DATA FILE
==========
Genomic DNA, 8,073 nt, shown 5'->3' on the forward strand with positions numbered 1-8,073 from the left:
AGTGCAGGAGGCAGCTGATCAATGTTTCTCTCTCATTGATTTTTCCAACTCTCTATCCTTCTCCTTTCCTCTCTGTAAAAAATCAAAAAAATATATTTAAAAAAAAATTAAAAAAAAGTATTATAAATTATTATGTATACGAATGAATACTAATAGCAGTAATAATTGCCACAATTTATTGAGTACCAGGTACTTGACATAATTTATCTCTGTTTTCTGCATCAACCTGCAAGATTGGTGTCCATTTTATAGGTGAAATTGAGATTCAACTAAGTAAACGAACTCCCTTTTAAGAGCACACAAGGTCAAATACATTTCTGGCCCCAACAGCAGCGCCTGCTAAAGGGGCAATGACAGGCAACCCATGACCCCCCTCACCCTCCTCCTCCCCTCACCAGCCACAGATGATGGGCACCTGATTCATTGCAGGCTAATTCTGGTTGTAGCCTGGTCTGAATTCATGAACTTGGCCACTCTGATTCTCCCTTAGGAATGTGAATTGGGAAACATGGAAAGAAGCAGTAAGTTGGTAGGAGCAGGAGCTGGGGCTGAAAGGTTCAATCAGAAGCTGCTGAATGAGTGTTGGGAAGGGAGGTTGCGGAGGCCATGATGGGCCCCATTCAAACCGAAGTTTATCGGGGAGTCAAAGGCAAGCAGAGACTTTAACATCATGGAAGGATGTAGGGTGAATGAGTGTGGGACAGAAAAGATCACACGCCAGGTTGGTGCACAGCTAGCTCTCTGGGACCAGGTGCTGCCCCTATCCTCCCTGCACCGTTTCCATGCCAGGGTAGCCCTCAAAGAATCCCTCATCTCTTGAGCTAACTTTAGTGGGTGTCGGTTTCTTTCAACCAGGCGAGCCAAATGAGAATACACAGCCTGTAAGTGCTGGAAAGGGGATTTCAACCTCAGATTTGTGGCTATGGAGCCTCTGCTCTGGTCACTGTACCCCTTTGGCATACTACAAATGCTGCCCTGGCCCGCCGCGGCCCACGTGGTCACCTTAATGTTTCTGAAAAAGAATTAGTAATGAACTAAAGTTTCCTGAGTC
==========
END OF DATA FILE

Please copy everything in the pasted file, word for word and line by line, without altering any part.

Genomic DNA, 8,073 nt, shown 5'->3' on the forward strand with positions numbered 1-8,073 from the left:
AGTGCAGGAGGCAGCTGATCAATGTTTCTCTCTCATTGATTTTTCCAACTCTCTATCCTTCTCCTTTCCTCTCTGTAAAAAATCAAAAAAATATATTTAAAAAAAAATTAAAAAAAAGTATTATAAATTATTATGTATACGAATGAATACTAATAGCAGTAATAATTGCCACAATTTATTGAGTACCAGGTACTTGACATAATTTATCTCTGTTTTCTGCATCAACCTGCAAGATTGGTGTCCATTTTATAGGTGAAATTGAGATTCAACTAAGTAAACGAACTCCCTTTTAAGAGCACACAAGGTCAAATACATTTCTGGCCCCAACAGCAGCGCCTGCTAAAGGGGCAATGACAGGCAACCCATGACCCCCCTCACCCTCCTCCTCCCCTCACCAGCCACAGATGATGGGCACCTGATTCATTGCAGGCTAATTCTGGTTGTAGCCTGGTCTGAATTCATGAACTTGGCCACTCTGATTCTCCCTTAGGAATGTGAATTGGGAAACATGGAAAGAAGCAGTAAGTTGGTAGGAGCAGGAGCTGGGGCTGAAAGGTTCAATCAGAAGCTGCTGAATGAGTGTTGGGAAGGGAGGTTGCGGAGGCCATGATGGGCCCCATTCAAACCGAAGTTTATCGGGGAGTCAAAGGCAAGCAGAGACTTTAACATCATGGAAGGATGTAGGGTGAATGAGTGTGGGACAGAAAAGATCACACGCCAGGTTGGTGCACAGCTAGCTCTCTGGGACCAGGTGCTGCCCCTATCCTCCCTGCACCGTTTCCATGCCAGGGTAGCCCTCAAAGAATCCCTCATCTCTTGAGCTAACTTTAGTGGGTGTCGGTTTCTTTCAACCAGGCGAGCCAAATGAGAATACACAGCCTGTAAGTGCTGGAAAGGGGATTTCAACCTCAGATTTGTGGCTATGGAGCCTCTGCTCTGGTCACTGTACCCCTTTGGCATACTACAAATGCTGCCCTGGCCCGCCGCGGCCCACGTGGTCACCTTAATGTTTCTGAAAAAGAATTAGTAATGAACTAAAGTTTCCTGAGTC